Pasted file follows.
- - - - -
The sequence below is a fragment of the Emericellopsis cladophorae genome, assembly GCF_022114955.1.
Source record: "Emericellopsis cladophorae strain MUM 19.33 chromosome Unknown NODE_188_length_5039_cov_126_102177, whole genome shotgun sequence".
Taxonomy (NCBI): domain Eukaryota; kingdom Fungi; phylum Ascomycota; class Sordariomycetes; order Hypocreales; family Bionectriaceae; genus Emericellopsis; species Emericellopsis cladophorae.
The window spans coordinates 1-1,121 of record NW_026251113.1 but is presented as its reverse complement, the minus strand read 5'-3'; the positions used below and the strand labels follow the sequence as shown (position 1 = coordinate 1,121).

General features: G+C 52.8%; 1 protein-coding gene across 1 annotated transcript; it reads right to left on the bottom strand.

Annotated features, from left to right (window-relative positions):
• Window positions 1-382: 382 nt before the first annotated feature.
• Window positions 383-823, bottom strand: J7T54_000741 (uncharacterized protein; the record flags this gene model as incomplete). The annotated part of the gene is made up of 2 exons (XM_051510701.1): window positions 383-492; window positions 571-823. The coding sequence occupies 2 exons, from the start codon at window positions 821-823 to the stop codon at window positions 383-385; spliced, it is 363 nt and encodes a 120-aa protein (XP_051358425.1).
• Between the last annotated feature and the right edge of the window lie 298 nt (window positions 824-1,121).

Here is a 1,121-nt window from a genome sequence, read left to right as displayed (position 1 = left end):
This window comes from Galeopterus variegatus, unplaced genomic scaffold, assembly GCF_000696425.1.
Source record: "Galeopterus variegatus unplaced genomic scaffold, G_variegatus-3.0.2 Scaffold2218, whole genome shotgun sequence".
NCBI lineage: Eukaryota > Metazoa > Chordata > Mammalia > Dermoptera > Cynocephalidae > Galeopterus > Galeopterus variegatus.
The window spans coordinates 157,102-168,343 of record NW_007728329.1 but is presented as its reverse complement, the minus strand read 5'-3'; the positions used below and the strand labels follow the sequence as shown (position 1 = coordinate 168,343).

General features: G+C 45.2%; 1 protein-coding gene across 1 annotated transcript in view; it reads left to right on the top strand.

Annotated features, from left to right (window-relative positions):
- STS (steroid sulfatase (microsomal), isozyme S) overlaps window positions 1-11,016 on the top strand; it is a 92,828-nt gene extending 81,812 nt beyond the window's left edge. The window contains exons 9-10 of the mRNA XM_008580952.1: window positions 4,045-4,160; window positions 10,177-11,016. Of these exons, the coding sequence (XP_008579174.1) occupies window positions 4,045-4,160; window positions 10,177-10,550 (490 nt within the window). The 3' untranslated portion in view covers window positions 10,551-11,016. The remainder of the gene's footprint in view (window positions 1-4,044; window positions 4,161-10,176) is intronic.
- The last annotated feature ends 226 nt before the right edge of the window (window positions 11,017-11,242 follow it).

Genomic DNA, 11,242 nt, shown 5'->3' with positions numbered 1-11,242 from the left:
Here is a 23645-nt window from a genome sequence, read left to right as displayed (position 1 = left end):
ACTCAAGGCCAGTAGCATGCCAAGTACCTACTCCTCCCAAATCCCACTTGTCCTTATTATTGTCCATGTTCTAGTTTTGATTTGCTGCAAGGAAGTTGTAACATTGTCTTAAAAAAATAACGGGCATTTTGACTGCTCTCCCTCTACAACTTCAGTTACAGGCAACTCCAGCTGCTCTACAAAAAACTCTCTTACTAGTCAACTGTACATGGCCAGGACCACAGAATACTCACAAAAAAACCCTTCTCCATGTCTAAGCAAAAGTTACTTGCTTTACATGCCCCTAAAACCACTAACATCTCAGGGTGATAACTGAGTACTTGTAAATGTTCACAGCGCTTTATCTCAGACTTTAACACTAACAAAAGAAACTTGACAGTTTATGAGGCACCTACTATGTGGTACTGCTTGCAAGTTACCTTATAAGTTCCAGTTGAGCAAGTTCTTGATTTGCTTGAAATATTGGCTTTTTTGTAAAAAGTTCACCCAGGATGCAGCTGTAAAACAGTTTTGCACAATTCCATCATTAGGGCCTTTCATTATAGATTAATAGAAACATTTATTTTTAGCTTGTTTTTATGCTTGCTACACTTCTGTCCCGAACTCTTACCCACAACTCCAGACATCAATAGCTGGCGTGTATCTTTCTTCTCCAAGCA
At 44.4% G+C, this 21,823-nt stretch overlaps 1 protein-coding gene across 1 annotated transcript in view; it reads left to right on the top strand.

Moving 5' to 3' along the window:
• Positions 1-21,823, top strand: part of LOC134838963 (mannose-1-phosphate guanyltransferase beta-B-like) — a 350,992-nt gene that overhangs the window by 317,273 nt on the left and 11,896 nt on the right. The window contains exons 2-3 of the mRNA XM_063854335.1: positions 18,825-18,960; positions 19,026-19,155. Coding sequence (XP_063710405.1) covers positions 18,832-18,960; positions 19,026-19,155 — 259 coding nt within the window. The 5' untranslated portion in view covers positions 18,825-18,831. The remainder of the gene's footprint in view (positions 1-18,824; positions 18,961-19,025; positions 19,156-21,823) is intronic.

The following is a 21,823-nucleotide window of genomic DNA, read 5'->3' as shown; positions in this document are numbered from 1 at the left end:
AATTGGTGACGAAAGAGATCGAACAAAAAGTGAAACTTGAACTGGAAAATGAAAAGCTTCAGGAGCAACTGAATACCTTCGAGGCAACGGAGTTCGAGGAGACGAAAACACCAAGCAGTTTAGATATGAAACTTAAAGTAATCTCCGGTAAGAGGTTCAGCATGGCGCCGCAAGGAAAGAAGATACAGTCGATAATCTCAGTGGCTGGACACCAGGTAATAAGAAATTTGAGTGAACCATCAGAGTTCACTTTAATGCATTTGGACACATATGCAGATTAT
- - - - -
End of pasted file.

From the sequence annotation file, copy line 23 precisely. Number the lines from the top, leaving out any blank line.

Moving 5' to 3' along the window: